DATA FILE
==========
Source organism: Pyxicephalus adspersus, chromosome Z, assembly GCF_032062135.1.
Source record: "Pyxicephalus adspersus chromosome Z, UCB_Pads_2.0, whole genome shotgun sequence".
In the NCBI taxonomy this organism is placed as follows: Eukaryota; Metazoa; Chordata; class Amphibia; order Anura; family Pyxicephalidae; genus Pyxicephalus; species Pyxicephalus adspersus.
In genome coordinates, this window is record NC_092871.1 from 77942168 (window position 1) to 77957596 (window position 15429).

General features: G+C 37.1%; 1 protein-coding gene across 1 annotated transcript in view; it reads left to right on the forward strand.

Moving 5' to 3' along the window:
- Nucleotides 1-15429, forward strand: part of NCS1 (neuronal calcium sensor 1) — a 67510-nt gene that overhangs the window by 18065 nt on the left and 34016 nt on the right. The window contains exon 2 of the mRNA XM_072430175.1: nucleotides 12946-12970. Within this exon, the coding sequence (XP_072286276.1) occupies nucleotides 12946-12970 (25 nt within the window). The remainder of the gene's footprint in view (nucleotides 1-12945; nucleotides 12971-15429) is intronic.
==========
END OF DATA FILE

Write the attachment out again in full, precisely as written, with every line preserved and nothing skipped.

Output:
Source organism: Pyxicephalus adspersus, chromosome Z, assembly GCF_032062135.1.
Source record: "Pyxicephalus adspersus chromosome Z, UCB_Pads_2.0, whole genome shotgun sequence".
In the NCBI taxonomy this organism is placed as follows: Eukaryota; Metazoa; Chordata; class Amphibia; order Anura; family Pyxicephalidae; genus Pyxicephalus; species Pyxicephalus adspersus.
In genome coordinates, this window is record NC_092871.1 from 77942168 (window position 1) to 77957596 (window position 15429).

General features: G+C 37.1%; 1 protein-coding gene across 1 annotated transcript in view; it reads left to right on the forward strand.

Moving 5' to 3' along the window:
- Nucleotides 1-15429, forward strand: part of NCS1 (neuronal calcium sensor 1) — a 67510-nt gene that overhangs the window by 18065 nt on the left and 34016 nt on the right. The window contains exon 2 of the mRNA XM_072430175.1: nucleotides 12946-12970. Within this exon, the coding sequence (XP_072286276.1) occupies nucleotides 12946-12970 (25 nt within the window). The remainder of the gene's footprint in view (nucleotides 1-12945; nucleotides 12971-15429) is intronic.